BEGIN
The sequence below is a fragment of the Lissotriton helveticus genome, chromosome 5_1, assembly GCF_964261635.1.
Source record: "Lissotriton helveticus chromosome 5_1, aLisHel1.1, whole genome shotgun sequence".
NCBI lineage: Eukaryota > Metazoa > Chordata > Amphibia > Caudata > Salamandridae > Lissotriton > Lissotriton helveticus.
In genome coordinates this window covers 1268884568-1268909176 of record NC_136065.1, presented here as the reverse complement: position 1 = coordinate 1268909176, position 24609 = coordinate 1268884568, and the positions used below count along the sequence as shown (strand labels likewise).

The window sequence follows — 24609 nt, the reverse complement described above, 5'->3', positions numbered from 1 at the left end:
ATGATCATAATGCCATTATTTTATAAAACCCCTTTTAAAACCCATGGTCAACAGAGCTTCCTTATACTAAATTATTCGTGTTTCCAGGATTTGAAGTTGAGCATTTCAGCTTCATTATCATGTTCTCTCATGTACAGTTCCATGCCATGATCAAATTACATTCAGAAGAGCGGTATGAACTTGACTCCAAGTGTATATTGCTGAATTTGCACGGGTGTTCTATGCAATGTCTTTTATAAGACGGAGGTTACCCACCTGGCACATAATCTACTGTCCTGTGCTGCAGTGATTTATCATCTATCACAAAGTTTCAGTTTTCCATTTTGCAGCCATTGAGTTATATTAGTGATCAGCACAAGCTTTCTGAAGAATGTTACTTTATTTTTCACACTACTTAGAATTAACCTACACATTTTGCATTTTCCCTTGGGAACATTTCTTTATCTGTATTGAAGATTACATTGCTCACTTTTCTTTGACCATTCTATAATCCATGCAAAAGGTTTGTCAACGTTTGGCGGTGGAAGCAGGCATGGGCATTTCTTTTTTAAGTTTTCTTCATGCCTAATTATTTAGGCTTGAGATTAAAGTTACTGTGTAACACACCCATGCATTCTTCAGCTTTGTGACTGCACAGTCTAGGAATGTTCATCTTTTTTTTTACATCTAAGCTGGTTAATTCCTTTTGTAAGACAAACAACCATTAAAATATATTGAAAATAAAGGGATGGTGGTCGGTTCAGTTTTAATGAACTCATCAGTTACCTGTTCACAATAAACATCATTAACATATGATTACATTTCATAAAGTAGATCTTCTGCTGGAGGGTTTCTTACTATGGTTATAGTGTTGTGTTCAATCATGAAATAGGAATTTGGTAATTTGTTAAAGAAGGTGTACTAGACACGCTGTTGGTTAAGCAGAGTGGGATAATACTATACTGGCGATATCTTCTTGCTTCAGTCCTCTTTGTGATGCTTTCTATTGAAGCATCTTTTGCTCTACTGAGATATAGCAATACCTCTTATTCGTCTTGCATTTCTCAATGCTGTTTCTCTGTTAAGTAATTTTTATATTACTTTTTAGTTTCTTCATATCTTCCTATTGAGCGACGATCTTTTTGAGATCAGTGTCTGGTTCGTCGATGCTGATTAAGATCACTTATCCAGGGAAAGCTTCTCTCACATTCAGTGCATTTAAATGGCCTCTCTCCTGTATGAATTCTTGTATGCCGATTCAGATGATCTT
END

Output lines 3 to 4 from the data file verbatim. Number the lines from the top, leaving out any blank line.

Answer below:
NCBI lineage: Eukaryota > Metazoa > Chordata > Amphibia > Caudata > Salamandridae > Lissotriton > Lissotriton helveticus.
In genome coordinates this window covers 1268884568-1268909176 of record NC_136065.1, presented here as the reverse complement: position 1 = coordinate 1268909176, position 24609 = coordinate 1268884568, and the positions used below count along the sequence as shown (strand labels likewise).